Covariation between intraspecific genetic diversity and species diversity within a plant functional group
Article first published online: 14 MAY 2008
© 2008 The Authors. Journal compilation © 2008 British Ecological Society
Journal of Ecology
Volume 96, Issue 5, pages 956–961, September 2008
How to Cite
He, T., Lamont, B. B., Krauss, S. L., Enright, N. J. and Miller, B. P. (2008), Covariation between intraspecific genetic diversity and species diversity within a plant functional group. Journal of Ecology, 96: 956–961. doi: 10.1111/j.1365-2745.2008.01402.x
- Issue published online: 12 AUG 2008
- Article first published online: 14 MAY 2008
- Received 15 January 2008; accepted 14 April 2008Handling Editor: Roy Turkington
- environmental gradients;
- functional group;
- genetic diversity;
- path analysis;
- species diversity
- 1Species diversity and genetic diversity are fundamental components of biodiversity. A primary goal of biodiversity studies is to explain the distribution of species and alleles in space and time. A new challenge is to cross discipline boundaries and explore the relationship between these two scales of diversity.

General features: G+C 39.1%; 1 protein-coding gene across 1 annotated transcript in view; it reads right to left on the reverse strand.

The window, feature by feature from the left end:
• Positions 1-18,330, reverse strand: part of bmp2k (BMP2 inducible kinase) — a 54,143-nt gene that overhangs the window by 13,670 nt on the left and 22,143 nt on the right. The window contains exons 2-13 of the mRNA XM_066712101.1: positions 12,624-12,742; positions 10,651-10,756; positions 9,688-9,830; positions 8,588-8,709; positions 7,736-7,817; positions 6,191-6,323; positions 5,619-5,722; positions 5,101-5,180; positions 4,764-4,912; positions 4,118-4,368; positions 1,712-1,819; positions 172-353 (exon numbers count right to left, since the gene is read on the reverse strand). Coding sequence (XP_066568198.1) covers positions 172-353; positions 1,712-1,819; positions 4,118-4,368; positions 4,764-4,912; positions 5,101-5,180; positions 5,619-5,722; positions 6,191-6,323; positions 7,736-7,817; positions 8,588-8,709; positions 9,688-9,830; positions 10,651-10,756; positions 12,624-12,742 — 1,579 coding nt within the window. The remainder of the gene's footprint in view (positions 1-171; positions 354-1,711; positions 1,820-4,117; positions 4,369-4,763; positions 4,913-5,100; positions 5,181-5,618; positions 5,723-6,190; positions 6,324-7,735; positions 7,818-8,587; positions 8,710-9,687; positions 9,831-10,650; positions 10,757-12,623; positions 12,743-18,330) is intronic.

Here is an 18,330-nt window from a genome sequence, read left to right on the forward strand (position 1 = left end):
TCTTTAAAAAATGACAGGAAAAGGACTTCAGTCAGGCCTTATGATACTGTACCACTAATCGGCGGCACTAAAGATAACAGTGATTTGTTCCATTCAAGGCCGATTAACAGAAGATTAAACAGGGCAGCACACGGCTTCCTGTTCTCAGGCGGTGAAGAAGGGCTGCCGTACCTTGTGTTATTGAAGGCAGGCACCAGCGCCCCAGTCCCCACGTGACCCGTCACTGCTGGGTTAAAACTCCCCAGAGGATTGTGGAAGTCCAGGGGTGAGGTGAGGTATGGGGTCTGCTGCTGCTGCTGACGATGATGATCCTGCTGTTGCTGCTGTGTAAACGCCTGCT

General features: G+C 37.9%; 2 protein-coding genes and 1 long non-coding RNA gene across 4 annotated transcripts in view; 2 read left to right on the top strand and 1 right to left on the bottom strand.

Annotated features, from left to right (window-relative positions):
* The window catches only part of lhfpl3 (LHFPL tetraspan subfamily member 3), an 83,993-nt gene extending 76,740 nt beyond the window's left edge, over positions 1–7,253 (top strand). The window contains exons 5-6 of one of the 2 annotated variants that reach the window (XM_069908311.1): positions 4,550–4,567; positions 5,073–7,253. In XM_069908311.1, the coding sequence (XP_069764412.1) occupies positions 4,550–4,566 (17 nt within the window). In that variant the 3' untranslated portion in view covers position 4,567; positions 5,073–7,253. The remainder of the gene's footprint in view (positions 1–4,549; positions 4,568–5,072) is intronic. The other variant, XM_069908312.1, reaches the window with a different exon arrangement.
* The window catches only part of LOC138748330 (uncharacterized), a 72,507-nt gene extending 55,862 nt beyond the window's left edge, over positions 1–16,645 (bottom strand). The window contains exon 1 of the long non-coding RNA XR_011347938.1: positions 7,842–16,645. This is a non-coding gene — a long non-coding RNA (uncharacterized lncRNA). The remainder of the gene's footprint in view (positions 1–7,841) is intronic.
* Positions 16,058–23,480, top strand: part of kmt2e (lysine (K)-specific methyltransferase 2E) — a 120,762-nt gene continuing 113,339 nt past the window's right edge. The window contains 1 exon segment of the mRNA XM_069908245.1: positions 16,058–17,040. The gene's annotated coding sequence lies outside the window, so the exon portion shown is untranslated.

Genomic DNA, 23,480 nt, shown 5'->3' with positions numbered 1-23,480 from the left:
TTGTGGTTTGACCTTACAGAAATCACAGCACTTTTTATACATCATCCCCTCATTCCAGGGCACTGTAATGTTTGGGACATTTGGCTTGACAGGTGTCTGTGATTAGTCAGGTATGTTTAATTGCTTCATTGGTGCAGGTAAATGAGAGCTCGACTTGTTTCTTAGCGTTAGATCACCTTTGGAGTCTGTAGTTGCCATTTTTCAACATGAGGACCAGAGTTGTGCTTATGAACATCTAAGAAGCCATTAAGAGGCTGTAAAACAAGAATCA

- 2In the biodiverse northern sandplain shrublands of south-western Australia, the woody shrub Banksia attenuata occurs on patchily distributed sand dunes, and coexists with B. hookeriana, B. menziesii, and two small tree species, Eucalyptus todtiana and Xylomelum angustifolium, which together comprise a plant functional group of large shrubs/small trees.
- 3Genetic variation (alleles per locus and heterozygosity) between 736 B. attenuata individuals on 27 discrete dunes was assessed using 11 polymorphic microsatellite markers. For each dune, the physical properties of area and height, and species diversity (richness and evenness) of the functional group, were measured.
- 4Synthesis. Genetic diversity of B. attenuata covaried positively with species diversity, which in turn covaried strongly with dune height rather than dune area. The positive relationship between species and genetic diversity demonstrated here supports the theory of common environmental, rather than neutral, processes acting directly or indirectly on both scales of diversity, and suggests the possibility of predicting one component of diversity on the basis of the other.